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James Cromwell has appeared on screens large and small for nearly 40 years, but always as co-star instead of star. He’s a sturdy, reliably excellent actor who has been a member of ensembles in everything from L.A. Confidential to American Horror Story: Asylum, but even his single Academy Award nomination—for best supporting actor in 1995’s Babe—came from a movie in which he played second fiddle to a talking pig.
That all changes with Still Mine, an unvarnished yet delicate Canadian film in which Cromwell’s gently wizened face fills practically every frame. Not surprisingly, he’s terrific in it, carrying his lankiness with an unaffected resoluteness that perfectly suits Craig Morrison, the real man he plays.
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Morrison’s life became filmworthy thanks to a protracted argument five years ago between the 89-year-old Canadian and a planning commission that issued a stop-work order on a home he was attempting to construct. As Still Mine opens, Cromwell’s Morrison stands in a courtroom, listening to a judge explain that he may face jail time due to the multiple building code violations on his record. Before the judge reaches a decision, the film shifts to flashback mode, revealing that Craig has spent nearly two years working on that modest, one-level residence where he plans to live with Irene, his wife of 61 years. Irene (Geneviève Bujold) is slipping steadily into dementia but tells her husband that, “You’ll have to shoot me before you find me in a retirement home. The only view there is of the slow shuffle into the ground.” That soon-to-be-completed cabin in New Brunswick, Canada—situated on Morrison’s own land, on a hill where the view is a picturesque one of the Bay of Fundy—is Craig’s way of making sure that doesn’t happen.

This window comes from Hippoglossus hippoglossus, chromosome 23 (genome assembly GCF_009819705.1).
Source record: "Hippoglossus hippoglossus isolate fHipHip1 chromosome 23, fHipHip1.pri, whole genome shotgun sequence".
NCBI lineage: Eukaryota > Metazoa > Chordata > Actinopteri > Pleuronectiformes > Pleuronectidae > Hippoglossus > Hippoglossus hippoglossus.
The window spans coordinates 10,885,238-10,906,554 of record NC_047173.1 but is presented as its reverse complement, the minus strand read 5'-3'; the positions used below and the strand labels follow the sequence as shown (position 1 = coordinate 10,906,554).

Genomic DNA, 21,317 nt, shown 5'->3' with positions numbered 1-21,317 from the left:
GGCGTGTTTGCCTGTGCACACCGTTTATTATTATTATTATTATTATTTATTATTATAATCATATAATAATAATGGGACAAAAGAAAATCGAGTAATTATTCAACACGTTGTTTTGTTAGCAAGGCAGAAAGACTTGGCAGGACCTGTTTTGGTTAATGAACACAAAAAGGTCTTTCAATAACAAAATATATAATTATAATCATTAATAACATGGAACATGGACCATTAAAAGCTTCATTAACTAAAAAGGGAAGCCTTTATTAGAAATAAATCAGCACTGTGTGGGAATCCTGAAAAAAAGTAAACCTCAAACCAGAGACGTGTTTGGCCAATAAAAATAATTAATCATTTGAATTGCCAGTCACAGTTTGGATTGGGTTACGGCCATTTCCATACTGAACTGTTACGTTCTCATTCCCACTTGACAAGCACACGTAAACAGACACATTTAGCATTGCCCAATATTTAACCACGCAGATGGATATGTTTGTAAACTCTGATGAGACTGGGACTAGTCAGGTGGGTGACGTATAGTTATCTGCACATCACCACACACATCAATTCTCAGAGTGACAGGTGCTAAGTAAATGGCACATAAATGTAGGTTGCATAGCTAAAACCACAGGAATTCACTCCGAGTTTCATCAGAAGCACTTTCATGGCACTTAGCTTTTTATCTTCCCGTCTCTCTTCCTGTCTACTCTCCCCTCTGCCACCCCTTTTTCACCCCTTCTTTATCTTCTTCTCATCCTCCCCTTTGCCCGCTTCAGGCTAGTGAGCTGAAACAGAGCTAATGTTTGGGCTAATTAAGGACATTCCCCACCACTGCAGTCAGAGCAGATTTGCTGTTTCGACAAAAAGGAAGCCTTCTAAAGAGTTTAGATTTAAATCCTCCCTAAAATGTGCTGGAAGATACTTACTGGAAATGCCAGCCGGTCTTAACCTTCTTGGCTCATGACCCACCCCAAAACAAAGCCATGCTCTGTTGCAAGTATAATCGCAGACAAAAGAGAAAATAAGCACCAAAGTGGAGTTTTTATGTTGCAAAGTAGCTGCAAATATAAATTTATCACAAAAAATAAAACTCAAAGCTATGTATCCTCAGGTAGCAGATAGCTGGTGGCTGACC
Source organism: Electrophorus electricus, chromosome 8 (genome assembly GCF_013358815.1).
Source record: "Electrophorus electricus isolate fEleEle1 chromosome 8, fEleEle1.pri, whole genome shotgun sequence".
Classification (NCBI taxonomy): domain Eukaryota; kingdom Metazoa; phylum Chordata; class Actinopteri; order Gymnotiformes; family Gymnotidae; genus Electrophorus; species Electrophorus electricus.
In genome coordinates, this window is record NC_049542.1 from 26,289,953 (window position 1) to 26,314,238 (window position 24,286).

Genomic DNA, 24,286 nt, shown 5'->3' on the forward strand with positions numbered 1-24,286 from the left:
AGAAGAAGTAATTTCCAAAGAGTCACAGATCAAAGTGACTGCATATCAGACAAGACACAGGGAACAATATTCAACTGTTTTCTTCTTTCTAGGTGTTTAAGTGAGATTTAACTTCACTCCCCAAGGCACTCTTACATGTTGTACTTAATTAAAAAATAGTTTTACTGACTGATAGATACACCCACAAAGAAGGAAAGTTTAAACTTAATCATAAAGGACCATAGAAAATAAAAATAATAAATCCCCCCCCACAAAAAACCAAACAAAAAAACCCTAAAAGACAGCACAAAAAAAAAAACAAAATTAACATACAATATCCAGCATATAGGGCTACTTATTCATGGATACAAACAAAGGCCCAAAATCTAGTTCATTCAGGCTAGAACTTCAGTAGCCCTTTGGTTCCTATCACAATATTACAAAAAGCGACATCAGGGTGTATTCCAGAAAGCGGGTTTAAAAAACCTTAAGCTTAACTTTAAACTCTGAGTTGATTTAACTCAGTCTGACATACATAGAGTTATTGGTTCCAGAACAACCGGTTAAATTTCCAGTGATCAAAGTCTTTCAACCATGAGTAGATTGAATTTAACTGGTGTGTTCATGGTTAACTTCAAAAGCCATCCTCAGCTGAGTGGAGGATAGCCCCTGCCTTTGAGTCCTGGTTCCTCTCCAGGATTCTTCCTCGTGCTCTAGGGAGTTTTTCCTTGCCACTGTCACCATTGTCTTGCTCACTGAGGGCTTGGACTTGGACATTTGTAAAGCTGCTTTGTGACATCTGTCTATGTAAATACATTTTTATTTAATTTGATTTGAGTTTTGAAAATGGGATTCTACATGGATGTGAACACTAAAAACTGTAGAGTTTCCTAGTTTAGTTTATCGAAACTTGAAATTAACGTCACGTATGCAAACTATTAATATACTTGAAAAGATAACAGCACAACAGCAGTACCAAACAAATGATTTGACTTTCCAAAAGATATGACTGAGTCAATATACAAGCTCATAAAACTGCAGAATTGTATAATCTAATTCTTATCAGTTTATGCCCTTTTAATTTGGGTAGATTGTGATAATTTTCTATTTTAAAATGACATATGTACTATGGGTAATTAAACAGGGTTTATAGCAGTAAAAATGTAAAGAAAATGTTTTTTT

The constant clash with a meticulous code inspector provides the plot with the additional conflict it needs. But really, this is a film about growing old and a spouse’s attempt to cope when the years begin to eat away unpredictably at the mind and body of the woman he loves. Michael Haneke’s Amour explored similar themes, but Still Mine’s approach is less brutal. Writer-director Michael McGowan doesn’t shy away from portraying the honesty of his subjects’ situation. But there’s a softness here, both in the movie’s leisurely pace and the obvious mutual affection displayed by Craig and Irene, that makes this experience both moving and less painful to absorb than Haneke’s film.
It helps that the performances are so authentic. Bujold—also an Academy Award nominee—exercises wonderfully subtle judgment as Irene, exuding a vibrance one moment, then, without warning, switching off the lights behind her eyes.
Ultimately, though, this is Cromwell’s movie. As Craig, a man who values self-reliance as much as the baseball he once got autographed by Babe Ruth and Lou Gehrig, Cromwell conveys stubbornness and frustration—“When did we become a country of bureaucrats?” he asks his lawyer, played by Campbell Scott—that often masks how vulnerable he has become during his wife’s decline. Day after day, Craig manages to hold his emotions in check. But eventually, he can’t anymore. And when the old-timer breaks, man: Cromwell just rips out your heart.
Given the caliber of this performance, the first big-screen one in which he can rightfully be called “the lead,” it seems the veteran actor is a lot like Craig Morrison. At a time when others might be pondering retirement, this guy is still building.